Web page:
It is reasonable to conclude that Cole’s CEBL career was established primarily for non-basketball reasons (ie, marketing). The situation allowed Cole to realize his dream of playing professional basketball as a sort of mid-life aspirational project. Cole’s presence, not so coincidentally, would bring him the kind of media attention he wouldn’t otherwise have received, the equivalent of millions of dollars in advertising.
Sanyal is keen to point out that the marketing benefits were not the main reason for signing Cole. “The biggest thing was: ‘Can he play? Can he stand up?” says Sanal. “And it seemed to be, so it was.”
This is, of course, what a marketing director is supposed to say. Suddenly, Cole is a 37-year-old musician who was a good, but not great, high school player. The data does not provide much supporting evidence for his basketball skills either. For example, Cole is one of two players on the Shooting Stars who did not play college basketball (guard Sarunas Vasiliakuskas is from Lithuania, where college basketball is less relevant. He played on the national team of formerly Lithuania). In addition, the CEBL skews young and Cole is much older than most other players on the team. Cole seems to be amused by his single-figure scoring tendencies. After hitting two three-pointers against the Newfoundland Growers, he took to Instagram to say he was “broken [his] previous career high.”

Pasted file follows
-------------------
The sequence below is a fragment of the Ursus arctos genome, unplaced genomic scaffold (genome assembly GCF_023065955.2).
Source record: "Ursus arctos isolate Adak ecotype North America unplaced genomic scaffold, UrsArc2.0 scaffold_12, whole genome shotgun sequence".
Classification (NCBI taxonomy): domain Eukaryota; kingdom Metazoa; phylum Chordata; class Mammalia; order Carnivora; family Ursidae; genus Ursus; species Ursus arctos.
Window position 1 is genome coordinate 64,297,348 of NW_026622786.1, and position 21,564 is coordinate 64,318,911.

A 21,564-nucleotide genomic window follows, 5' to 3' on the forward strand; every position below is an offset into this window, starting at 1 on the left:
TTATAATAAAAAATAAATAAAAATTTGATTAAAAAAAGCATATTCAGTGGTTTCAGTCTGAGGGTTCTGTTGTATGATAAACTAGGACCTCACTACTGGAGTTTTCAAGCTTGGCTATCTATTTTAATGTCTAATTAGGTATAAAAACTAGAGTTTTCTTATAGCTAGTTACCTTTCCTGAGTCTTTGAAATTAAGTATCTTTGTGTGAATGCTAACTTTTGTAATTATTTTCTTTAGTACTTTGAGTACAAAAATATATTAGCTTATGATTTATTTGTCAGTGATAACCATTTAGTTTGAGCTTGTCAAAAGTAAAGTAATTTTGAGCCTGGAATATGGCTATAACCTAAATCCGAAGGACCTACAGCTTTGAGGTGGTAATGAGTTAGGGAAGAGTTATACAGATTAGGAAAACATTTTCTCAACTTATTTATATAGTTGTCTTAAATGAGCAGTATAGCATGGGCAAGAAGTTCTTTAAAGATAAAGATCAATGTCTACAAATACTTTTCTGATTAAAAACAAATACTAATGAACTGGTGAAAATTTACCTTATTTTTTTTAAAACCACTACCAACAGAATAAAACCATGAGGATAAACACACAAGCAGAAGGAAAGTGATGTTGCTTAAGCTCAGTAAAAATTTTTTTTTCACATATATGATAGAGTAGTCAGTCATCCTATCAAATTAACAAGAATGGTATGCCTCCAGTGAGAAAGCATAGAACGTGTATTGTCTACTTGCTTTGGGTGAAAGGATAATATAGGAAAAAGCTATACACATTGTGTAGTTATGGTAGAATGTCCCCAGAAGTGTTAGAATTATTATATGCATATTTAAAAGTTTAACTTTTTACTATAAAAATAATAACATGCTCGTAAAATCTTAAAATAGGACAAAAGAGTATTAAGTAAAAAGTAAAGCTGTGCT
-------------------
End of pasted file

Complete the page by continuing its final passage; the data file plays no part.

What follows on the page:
And what do players and coaches say about Cole’s skills? He played in practice sessions with the women’s team at St John’s to help them sharpen their skills. His teammates saw him as a competent player: “I thought he was decent,” former St. John’s player Monique McLean told Bleacher Report in 2017. “His best thing was going to the basket, because he it’s kind of tall and long. Finishing around the basket, he could shoot a little.”
Fred Quartlebaum, who was an assistant coach of the men’s team during Cole’s time at St John’s, praised the rapper for “working hard and doing really good things”, but added: “I think he made the right choice, in terms of musical life”.
In fact, the more one examines the story, the harder it is to believe that it exists for any other commercial purpose.
This is not the first time these questions have been raised. In 2021, Cole played for the Rwanda Patriots of the Basketball Africa League (BAL) and many of the same concerns arose. “I think [Cole] he took somebody’s job that he deserves,” guard Terrell Stoglin said at the time. Stoglin is a former University of Maryland standout who played for Sale AS BAL during Cole’s tenure with the Patriots. “For a guy who has that much money and has another career to come here and average, like, one point a game and get glory, it’s very disrespectful to the game. It’s disrespectful to the people who sacrificed their whole lives for it.”